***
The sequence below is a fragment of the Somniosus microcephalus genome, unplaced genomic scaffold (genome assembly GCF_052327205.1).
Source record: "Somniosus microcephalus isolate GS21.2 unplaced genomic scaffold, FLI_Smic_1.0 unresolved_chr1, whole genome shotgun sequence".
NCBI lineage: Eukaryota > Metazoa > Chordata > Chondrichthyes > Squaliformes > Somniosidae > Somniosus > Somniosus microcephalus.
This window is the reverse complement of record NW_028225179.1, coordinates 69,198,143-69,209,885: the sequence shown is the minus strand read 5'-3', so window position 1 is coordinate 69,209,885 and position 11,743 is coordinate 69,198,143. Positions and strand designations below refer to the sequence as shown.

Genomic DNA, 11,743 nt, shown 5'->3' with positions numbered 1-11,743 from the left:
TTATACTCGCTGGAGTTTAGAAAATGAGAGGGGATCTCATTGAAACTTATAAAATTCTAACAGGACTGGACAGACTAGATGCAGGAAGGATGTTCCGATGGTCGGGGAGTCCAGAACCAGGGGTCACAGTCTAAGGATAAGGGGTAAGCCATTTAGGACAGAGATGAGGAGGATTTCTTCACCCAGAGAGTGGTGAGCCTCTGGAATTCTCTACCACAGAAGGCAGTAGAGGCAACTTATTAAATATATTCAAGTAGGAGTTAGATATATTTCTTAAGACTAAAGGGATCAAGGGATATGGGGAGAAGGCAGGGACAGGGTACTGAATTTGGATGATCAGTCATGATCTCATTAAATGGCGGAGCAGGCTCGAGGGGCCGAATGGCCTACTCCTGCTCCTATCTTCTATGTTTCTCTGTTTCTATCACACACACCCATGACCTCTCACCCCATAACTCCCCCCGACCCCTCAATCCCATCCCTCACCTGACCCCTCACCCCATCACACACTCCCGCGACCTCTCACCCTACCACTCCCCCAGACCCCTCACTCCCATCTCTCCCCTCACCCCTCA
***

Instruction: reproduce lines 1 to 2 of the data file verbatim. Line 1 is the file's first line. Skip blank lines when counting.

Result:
The sequence below is a fragment of the Somniosus microcephalus genome, unplaced genomic scaffold (genome assembly GCF_052327205.1).
Source record: "Somniosus microcephalus isolate GS21.2 unplaced genomic scaffold, FLI_Smic_1.0 unresolved_chr1, whole genome shotgun sequence".